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Gerhard Fieseler Aircraft

Cy-27

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Following the sad passing of the author Manfred Griehl last November, I doubt his pending volume on Fieseler (Fieseler: Flugzeuge seit 1933 - Typenkompass) will ever see publication. This is a great shame as Gerhard Fieseler was a World War I fighter ace who was also a stunt, aerobatic and test pilot (similar to Udet) who firm is neglected somewhat in aviation history.

His firm was not prolific but did produce one of the finest STOL aircraft of all time, the Fi 156 Storch as well as giving us the infamous V-1 "Doodlebug".

Please find below some brief notes on his firms output. I hope this may be added to and correct where necessary, at some point.

Fieseler

Gerhard Fieseler, (b. April 15, 1896 d. September 1, 1987) was a pioneering German fighter pilot, aerobatic flyer, and aircraft designer.

F1 Tigerscwalbe - Acrobatic sportsplane (1930)
This aircraft was built as a single-seat Raab-Katzenstein RK-26 Tigerschwalbe (Tiger Swallow) and was used by Gerhard Fieseler as an aerobatic demonstration aircraft. n 1930 Fieseler started his own company and refurbished the RK-26 into a two-seater and redesignated it Fieseler F.1. See also http://www.secretprojects.co.uk/forum/index.php/topic,11929.msg115499.html#msg115499

F2 Tiger - Acrobatic sportsplane (1932)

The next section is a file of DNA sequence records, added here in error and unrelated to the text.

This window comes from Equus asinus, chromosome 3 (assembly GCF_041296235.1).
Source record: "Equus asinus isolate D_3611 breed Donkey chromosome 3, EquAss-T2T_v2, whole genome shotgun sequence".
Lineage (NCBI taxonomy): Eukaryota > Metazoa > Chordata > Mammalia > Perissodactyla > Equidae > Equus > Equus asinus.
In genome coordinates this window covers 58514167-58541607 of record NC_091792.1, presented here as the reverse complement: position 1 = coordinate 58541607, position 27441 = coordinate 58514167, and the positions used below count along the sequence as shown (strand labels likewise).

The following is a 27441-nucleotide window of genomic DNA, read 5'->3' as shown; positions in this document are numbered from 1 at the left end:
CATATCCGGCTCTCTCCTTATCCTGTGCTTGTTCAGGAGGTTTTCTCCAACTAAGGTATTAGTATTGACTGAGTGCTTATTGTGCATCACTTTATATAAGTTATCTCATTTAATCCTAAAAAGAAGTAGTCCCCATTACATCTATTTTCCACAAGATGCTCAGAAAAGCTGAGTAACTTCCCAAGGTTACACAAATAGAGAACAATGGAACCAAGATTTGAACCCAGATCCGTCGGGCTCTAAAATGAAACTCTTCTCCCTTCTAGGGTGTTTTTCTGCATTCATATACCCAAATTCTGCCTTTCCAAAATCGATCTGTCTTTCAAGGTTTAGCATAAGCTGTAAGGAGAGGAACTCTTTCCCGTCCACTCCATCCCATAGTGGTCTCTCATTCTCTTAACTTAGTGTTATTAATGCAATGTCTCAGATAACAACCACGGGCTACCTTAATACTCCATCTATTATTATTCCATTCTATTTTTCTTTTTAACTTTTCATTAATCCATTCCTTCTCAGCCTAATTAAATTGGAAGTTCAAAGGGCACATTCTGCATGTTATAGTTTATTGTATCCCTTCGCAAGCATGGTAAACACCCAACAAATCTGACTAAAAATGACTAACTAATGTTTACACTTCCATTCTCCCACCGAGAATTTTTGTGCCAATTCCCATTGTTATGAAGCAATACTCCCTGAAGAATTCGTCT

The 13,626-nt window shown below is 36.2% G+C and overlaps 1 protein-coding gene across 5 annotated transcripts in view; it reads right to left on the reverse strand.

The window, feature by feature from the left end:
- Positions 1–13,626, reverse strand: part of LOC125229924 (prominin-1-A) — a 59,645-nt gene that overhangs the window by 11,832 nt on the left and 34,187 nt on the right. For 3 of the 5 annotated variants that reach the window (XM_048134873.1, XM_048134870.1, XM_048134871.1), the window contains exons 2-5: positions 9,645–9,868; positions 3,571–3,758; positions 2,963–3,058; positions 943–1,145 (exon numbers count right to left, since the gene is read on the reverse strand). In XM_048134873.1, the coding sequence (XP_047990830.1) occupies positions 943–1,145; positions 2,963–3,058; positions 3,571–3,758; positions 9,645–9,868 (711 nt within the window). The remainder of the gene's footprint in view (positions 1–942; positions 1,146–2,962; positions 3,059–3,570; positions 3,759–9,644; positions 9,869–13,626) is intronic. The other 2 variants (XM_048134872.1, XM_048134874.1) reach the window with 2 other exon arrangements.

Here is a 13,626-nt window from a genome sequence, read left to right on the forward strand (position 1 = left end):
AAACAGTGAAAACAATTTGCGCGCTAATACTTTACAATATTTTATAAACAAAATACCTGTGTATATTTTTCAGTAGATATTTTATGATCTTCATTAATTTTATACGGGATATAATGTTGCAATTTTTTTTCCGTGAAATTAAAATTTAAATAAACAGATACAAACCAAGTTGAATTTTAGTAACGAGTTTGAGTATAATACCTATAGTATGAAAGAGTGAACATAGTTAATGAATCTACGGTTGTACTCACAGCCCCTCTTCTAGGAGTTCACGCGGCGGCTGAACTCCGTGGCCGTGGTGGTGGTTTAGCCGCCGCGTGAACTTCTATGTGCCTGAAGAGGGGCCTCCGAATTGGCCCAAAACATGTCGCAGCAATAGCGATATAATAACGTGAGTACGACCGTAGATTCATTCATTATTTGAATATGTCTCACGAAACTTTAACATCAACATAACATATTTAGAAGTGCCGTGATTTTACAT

The Fieseler F2 Tiger was a German single-seat aerobatic biplane which was flown to victory in the 1934 World Aerobatics Competition (WAC) by its designer/builder. The F2 Tiger itself would form the basis for later planes, including the Fieseler F5. Later designated Fi 2.

F3 Wesp - Flying Wing (1932)
A competition delta-wing aircraft built by Gerhard Fieseler ito take part in the Europarundflug 1932. The design had the backing of the Haus Bergmann cigarette company. The new type had two motors in tandem with two crew in a covered cockpit sitting between them. The flying wing was chosen for the best placement of the rear engine. Which drove two British seven-cylinder Pobjoy Niagara R radial engines , each with 75/85 hp. For the construction Fieseler of the three prototype examples he made use of Dr. Alexander Lippisch who was very experienced in the field of flying wings. Because of the Europarundflug competition rules, the wing was also to be foldable.

F4 - Touring Aircraft (1932)
The Fieseler F 4 was designed, built and flown as a two-seat sports and touring aircraft in the Fieseler aircraft. Gerhard Fieseler was not satisfied despite good performance of the machine and stopped the activities prior to the start of production.

F5 - Acrobatic Sportsplane & Trainer (1933)
The F 5 was a low-wing tandem two-seat monoplane which retained the fabric-covered steel-tube fuselage of the earlier Fieseler F 4 but introduced a new two-spar cantilever wing. It had a fixed conventional landing gear with a tail-skid and the tandem open-cockpit were fitted with dual-controls. Behind the rear seat was a large luggage locker, the top decking at the rear could be removed to carry a spare propeller or skis. More than 29 built. Later re-designated Fi 5.